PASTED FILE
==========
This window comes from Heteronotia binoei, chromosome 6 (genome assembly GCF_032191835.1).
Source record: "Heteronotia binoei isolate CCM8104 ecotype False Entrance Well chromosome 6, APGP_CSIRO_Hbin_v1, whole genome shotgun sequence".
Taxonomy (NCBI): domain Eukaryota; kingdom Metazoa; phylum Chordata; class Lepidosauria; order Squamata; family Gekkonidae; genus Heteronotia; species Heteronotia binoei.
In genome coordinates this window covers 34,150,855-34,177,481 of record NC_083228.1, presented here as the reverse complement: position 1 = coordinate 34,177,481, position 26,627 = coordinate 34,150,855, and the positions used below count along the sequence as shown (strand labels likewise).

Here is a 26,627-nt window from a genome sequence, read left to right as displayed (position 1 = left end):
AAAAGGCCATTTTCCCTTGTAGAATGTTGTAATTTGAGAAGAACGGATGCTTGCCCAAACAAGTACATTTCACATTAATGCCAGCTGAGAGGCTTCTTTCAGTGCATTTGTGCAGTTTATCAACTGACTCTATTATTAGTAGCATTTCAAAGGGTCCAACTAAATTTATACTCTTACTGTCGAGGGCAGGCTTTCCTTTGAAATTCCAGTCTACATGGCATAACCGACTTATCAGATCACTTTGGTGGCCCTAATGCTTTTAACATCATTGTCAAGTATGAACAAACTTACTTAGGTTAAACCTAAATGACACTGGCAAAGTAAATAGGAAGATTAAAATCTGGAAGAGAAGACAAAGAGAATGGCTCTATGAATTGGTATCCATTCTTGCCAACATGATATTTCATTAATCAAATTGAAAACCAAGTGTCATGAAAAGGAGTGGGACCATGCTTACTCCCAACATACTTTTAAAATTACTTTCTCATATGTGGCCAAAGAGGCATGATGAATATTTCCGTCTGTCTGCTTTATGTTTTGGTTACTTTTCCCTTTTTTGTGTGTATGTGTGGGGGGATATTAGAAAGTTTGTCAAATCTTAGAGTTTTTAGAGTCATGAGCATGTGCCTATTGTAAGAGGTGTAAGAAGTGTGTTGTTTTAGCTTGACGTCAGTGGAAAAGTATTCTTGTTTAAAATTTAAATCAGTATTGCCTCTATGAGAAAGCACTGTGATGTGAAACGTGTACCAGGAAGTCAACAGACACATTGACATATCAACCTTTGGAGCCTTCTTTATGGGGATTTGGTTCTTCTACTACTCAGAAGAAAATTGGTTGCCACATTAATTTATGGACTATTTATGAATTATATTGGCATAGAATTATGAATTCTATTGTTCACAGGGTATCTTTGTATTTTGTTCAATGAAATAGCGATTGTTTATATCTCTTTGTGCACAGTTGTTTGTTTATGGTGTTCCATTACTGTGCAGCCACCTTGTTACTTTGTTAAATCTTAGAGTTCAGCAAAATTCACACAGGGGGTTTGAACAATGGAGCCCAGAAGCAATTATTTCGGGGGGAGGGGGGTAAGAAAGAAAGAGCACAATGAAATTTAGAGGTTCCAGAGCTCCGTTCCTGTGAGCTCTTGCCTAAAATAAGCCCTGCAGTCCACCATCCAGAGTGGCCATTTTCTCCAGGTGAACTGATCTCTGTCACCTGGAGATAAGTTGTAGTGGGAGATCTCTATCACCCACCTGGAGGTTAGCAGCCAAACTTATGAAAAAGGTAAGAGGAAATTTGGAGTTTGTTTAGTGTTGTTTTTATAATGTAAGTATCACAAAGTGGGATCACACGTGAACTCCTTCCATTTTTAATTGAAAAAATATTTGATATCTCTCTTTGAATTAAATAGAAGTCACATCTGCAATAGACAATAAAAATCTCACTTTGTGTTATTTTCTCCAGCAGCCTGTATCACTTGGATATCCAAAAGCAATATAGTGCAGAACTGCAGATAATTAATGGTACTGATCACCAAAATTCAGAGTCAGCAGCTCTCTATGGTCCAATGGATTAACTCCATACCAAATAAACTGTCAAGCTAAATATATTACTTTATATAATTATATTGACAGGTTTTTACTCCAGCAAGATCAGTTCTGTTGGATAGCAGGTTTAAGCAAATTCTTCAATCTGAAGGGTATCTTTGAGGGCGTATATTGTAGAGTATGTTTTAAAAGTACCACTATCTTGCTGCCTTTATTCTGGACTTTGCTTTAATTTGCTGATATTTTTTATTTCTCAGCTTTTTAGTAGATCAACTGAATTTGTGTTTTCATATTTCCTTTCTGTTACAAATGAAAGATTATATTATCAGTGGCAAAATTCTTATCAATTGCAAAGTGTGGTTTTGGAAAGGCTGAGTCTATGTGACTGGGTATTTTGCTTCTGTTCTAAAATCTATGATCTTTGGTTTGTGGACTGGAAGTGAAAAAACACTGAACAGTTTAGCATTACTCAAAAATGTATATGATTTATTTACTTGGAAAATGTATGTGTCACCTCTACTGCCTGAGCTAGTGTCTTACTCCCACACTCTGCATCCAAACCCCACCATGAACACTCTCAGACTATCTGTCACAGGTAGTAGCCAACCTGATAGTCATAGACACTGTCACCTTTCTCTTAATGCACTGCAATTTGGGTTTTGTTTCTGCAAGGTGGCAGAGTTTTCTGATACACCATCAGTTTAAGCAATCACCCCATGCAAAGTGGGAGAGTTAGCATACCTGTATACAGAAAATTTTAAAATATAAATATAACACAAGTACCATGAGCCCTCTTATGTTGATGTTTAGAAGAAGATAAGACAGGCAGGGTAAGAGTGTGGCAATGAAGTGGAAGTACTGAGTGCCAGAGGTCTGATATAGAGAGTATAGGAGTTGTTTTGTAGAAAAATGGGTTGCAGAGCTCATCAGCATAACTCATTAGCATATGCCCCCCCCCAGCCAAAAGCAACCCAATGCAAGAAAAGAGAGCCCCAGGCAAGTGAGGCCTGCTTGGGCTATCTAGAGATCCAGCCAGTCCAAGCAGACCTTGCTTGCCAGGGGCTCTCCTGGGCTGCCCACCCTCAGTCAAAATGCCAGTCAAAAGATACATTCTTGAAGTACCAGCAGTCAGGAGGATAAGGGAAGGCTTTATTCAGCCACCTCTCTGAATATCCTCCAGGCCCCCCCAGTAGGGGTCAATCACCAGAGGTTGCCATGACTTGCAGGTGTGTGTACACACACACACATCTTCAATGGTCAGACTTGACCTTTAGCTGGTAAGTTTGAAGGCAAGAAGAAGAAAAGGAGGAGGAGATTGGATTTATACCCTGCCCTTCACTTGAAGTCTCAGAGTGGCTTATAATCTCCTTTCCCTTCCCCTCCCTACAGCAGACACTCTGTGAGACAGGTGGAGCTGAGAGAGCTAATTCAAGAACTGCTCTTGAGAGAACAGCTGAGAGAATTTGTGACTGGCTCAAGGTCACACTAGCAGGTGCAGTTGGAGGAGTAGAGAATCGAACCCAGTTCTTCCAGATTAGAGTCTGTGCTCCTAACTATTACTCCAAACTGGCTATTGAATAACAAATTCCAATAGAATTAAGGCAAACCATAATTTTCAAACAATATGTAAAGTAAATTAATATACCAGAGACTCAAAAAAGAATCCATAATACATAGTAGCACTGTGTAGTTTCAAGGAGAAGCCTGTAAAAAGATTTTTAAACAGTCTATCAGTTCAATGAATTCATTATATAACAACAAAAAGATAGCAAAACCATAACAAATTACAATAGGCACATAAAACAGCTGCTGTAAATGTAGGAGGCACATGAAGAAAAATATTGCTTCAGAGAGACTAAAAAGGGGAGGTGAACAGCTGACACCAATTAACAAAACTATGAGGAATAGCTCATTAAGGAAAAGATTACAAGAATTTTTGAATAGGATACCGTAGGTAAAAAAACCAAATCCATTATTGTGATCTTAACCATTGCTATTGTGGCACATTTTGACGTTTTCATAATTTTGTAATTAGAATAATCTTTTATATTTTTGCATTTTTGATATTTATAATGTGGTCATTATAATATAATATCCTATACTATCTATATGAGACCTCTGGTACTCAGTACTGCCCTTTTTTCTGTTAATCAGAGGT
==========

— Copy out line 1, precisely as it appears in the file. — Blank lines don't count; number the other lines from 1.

This window comes from Heteronotia binoei, chromosome 6 (genome assembly GCF_032191835.1).